Fantasia Fest 2022: Mother Canada

Posted in Fantasia 2022, Festival Coverage, Movies by - July 17, 2022
Fantasia Fest 2022: Mother Canada

Genre cinema is great. But what’s equally great are the short films that depict the day to day life or real characters. The Canadian and Quebecois shorts in this year’s Fantasia can do both while also making room for strong female characters.

Destruction, from Marc Bureau, appears as part of Fantasia’s Our World program. Here, a man, David Michel (Jonathan Asselin) writes a letter after he finds that the piece of orange chocolate is missing from his box of chocolates. Bureau co-directed this as a tribute to Jean-Marc Vallee and is technically a drama, but all I see is esoteric comedy that doesn’t land. Competent cinematography with its use of warm colours but it wastes that work here. It’s the shortest film that I write about in this piece and it feels too short as well. Thankfully, the next short, also a part of the Our World program, is much better than this one.

L’autre rive, from Gaelle Graton shows the intersection of two women. Both have a homeless shelter in Montreal as a part of their lives. The protagonist, Genevieve (Judith Baribeau) works long shifts cleaning the shelter although she has past experience as a social worker. Back then, she helped homeless people get apartments. One of those people is Camille (Rosalie Fortier). Camille’s presence at the shelter surprises Genevieve as a former client who gives up the apartment that the latter gives the former. Both characters have organic discussions about their ideas about homes, and the short presents those ideas without judgement. Both actresses, specifically Fortier, are forces on screen. I can imagine this short being the best Canadian one in this piece.

Gibier, from Antony Boudreau Savoie, is from the Of Monsters and Humans program. A hunter (Monick Piché) takes on that occupation and stuffs her animals as trophies, and the short depicts how a presence haunts her recent nights. There’s an artificial texture to the surfaces it shows, but it does so with an effective eeriness. Even the lighting hits the hunter’s cabin in ways that make it seem like she’s as much in a trap as the animals that fall victim to her.

Next up is Gilnaz Arpeyma’s Fleeting: here and there, part of the Terra Emotiva program. It uses animation as metaphor in the way that Sylvia Plath uses literary devices in her poems. Gears in a bicycle look like single cell life forms, etc. The draft might as well be the final product, and there’s a beautiful elasticity to the images and the textures that this short shows. All this short needs is two minutes to show the world inside and out and it excellently makes use of that running time.

The past haunts a family Alexandra Magistro in Love You, Mama, a short that plays before The Protector. This clocks in at 20 minutes and the longest short that I write about in this piece. Mike Flanagan edits the short. And he does great work in depicting Rachel’s (Madeleine Arthur) memories of her father John (Matt Biedel), who dies an accidental offscreen death. This sudden passing, then destroys Rachel’s relationship with her mother Lee (Samantha Sloyan). I can’t speak for Magistro’s intentions here other than my own projections within her work. But there is possible a slight critique of ageism here. Viewers would be less sympathetic to Lee had she been the protagonist and not Rachel. And that dynamic makes for an interesting text that unfolds in middle class suburbia. There’s also the right amount of camp that makes this satisfyingly scary. Justice for agoraphobes though.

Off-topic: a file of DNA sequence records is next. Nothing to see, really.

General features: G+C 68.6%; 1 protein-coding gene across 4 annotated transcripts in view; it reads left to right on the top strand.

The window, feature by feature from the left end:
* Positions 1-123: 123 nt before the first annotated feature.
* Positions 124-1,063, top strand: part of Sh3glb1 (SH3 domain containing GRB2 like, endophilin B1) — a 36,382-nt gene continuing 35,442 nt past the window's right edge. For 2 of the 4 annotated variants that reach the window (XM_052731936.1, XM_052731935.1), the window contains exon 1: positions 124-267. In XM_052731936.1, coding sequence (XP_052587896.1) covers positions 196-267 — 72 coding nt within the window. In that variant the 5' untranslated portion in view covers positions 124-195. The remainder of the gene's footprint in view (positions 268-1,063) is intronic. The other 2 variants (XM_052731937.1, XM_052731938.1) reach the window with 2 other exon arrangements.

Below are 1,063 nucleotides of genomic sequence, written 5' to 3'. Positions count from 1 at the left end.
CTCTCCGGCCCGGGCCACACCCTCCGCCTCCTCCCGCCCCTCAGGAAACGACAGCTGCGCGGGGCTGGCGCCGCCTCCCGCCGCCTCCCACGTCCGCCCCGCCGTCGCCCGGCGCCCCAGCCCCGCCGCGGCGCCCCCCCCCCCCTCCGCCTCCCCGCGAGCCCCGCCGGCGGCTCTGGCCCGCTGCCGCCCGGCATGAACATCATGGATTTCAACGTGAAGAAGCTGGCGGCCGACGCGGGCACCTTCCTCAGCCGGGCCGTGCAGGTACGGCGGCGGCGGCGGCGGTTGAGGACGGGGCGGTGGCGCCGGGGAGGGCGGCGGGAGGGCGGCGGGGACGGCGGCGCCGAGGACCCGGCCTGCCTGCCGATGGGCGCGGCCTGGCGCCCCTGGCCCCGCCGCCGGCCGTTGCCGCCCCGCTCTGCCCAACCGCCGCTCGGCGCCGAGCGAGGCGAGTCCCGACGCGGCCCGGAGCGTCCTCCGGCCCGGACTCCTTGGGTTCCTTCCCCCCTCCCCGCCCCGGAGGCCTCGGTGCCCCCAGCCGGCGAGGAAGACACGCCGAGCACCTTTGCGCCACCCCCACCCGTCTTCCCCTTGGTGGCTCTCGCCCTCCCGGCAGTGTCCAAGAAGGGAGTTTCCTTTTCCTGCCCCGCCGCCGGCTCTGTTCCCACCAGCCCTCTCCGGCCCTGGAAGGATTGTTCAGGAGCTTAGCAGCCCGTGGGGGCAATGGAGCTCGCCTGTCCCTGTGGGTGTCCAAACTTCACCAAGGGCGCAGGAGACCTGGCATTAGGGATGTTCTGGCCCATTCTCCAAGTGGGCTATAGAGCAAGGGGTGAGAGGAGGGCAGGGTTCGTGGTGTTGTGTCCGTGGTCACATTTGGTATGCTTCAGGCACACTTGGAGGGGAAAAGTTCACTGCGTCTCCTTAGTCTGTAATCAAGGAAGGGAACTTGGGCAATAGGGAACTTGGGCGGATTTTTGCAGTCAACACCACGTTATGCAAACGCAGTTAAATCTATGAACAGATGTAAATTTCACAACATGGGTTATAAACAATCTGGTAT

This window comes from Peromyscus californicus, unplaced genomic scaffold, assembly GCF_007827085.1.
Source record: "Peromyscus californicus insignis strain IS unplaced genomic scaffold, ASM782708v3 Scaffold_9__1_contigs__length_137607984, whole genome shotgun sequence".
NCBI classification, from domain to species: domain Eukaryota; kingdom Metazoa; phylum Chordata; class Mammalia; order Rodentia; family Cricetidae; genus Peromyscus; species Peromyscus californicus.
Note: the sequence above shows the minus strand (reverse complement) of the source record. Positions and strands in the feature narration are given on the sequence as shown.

Are men ok? That’s one of my questions while watching Gabriel Auclair-Doucet’s Brigitte, about a titular blow up doll and the man, Jean-Guy (Charles-Aubrey House), who buys said doll. Brigitte comes to life in an effectively horrific way, Jean-Guy gets what he deserves in a surprising way. This is the second Canadian short with French speaking characters without subtitles, and the filmic language is good enough to gleam the storyline. The fact that Jean-Guy and another main character are wearing proper length shorts make this passable. As a caveat, these two characters are normal looking men. and thus not my type. This short plays as part of DJ XL5’s Ultimate Zappin’ Party, which makes me feel ambivalent a man in his thirties who feels too old for parties.

Speaking of parties, the last Canadian short I’m writing about is Eva Everett Irving’s Homewreckers, where she stars as one of three people in a Bavarian estate. Because I’m me, I’m trying to clock whether or not this is actually a Bavarian chalet or an AirBnB in Northern Ontario. Praise AirBnB for helping half of Canadian films birth themselves into existence, regardless of length. Anyway, these three people are noticing notes that a mysterious presence is addressing to them, revealing each other’s secrets. This is the least sexy short about sex, and my least favourite way to end this piece. This short plays before Compulsus, a feature length film I also disliked.

Find out how to watch these shorts here.

  • Release Date: 5/17/2022
This post was written by
While Paolo Kagaoan is not taking long walks in shrubbed areas, he occasionally watches movies and write about them. His credentials are as follows: he has a double major in English and Art History. This means that, for example, he will gush at the art direction in the Amityville house and will want to live there, which is a terrible idea because that house has ghosts. Follow him @paolokagaoan on Instagram but not while you're working.
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